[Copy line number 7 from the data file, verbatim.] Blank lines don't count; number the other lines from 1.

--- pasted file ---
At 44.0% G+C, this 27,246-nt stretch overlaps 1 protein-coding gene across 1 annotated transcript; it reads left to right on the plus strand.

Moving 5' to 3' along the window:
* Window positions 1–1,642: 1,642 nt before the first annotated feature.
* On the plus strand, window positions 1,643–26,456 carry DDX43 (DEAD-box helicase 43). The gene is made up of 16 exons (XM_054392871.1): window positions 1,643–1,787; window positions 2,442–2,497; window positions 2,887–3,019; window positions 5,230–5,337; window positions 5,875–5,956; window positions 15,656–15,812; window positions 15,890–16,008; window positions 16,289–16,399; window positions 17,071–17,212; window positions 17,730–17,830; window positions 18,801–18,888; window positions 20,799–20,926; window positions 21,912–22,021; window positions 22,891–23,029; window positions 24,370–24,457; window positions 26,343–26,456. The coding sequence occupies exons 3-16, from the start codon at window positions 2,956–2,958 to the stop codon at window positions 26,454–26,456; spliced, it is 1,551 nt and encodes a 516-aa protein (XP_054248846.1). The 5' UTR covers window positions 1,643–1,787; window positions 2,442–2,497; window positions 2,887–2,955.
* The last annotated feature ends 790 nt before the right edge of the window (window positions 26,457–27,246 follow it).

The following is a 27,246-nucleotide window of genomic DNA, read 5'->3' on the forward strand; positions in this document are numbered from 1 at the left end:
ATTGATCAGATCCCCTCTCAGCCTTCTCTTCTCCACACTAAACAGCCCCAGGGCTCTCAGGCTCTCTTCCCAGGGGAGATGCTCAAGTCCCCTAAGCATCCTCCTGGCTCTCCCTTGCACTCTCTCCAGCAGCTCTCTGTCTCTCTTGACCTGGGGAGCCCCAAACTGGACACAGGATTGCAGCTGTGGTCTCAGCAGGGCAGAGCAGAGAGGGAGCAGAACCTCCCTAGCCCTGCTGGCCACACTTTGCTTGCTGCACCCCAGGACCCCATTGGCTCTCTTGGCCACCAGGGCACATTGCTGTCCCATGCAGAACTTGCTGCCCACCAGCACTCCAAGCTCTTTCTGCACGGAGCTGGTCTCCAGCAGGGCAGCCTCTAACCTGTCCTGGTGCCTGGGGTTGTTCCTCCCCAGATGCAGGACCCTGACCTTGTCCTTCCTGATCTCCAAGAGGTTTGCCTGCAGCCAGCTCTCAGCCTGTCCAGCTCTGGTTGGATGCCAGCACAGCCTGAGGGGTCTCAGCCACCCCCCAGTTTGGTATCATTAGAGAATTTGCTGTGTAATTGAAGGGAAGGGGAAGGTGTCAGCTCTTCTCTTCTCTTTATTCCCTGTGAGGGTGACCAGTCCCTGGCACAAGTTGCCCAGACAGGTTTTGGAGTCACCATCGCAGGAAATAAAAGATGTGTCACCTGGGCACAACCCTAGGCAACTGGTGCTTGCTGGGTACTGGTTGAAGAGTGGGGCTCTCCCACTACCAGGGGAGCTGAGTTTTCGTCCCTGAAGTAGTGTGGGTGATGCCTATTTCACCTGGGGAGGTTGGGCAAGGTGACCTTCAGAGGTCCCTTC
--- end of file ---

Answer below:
ATTGATCAGATCCCCTCTCAGCCTTCTCTTCTCCACACTAAACAGCCCCAGGGCTCTCAGGCTCTCTTCCCAGGGGAGATGCTCAAGTCCCCTAAGCATCCTCCTGGCTCTCCCTTGCACTCTCTCCAGCAGCTCTCTGTCTCTCTTGACCTGGGGAGCCCCAAACTGGACACAGGATTGCAGCTGTGGTCTCAGCAGGGCAGAGCAGAGAGGGAGCAGAACCTCCCTAGCCCTGCTGGCCACACTTTGCTTGCTGCACCCCAGGACCCCATTGGCTCTCTTGGCCACCAGGGCACATTGCTGTCCCATGCAGAACTTGCTGCCCACCAGCACTCCAAGCTCTTTCTGCACGGAGCTGGTCTCCAGCAGGGCAGCCTCTAACCTGTCCTGGTGCCTGGGGTTGTTCCTCCCCAGATGCAGGACCCTGACCTTGTCCTTCCTGATCTCCAAGAGGTTTGCCTGCAGCCAGCTCTCAGCCTGTCCAGCTCTGGTTGGATGCCAGCACAGCCTGAGGGGTCTCAGCCACCCCCCAGTTTGGTATCATTAGAGAATTTGCTGTGTAATTGAAGGGAAGGGGAAGGTGTCAGCTCTTCTCTTCTCTTTATTCCCTGTGAGGGTGACCAGTCCCTGGCACAAGTTGCCCAGACAGGTTTTGGAGTCACCATCGCAGGAAATAAAAGATGTGTCACCTGGGCACAACCCTAGGCAACTGGTGCTTGCTGGGTACTGGTTGAAGAGTGGGGCTCTCCCACTACCAGGGGAGCTGAGTTTTCGTCCCTGAAGTAGTGTGGGTGATGCCTATTTCACCTGGGGAGGTTGGGCAAGGTGACCTTCAGAGGTCCCTTC